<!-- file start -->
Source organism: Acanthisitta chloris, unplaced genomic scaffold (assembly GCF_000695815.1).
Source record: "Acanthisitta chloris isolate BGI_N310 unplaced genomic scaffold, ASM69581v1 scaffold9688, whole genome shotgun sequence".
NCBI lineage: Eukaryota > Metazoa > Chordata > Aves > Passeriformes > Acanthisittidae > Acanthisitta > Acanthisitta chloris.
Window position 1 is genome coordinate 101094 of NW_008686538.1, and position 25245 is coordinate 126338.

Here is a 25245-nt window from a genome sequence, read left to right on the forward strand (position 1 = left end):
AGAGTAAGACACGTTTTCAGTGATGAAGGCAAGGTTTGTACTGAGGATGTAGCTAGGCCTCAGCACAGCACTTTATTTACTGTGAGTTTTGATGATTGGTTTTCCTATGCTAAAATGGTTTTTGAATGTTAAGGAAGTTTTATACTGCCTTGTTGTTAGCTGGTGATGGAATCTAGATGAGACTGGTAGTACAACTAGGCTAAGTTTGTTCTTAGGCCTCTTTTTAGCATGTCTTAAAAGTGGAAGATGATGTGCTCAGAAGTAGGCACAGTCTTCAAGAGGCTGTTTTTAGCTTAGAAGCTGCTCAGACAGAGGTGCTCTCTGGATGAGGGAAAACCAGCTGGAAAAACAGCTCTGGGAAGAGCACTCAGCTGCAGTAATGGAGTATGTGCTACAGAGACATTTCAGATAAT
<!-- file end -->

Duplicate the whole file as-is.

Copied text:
Source organism: Acanthisitta chloris, unplaced genomic scaffold (assembly GCF_000695815.1).
Source record: "Acanthisitta chloris isolate BGI_N310 unplaced genomic scaffold, ASM69581v1 scaffold9688, whole genome shotgun sequence".
NCBI lineage: Eukaryota > Metazoa > Chordata > Aves > Passeriformes > Acanthisittidae > Acanthisitta > Acanthisitta chloris.
Window position 1 is genome coordinate 101094 of NW_008686538.1, and position 25245 is coordinate 126338.

Here is a 25245-nt window from a genome sequence, read left to right on the forward strand (position 1 = left end):
AGAGTAAGACACGTTTTCAGTGATGAAGGCAAGGTTTGTACTGAGGATGTAGCTAGGCCTCAGCACAGCACTTTATTTACTGTGAGTTTTGATGATTGGTTTTCCTATGCTAAAATGGTTTTTGAATGTTAAGGAAGTTTTATACTGCCTTGTTGTTAGCTGGTGATGGAATCTAGATGAGACTGGTAGTACAACTAGGCTAAGTTTGTTCTTAGGCCTCTTTTTAGCATGTCTTAAAAGTGGAAGATGATGTGCTCAGAAGTAGGCACAGTCTTCAAGAGGCTGTTTTTAGCTTAGAAGCTGCTCAGACAGAGGTGCTCTCTGGATGAGGGAAAACCAGCTGGAAAAACAGCTCTGGGAAGAGCACTCAGCTGCAGTAATGGAGTATGTGCTACAGAGACATTTCAGATAAT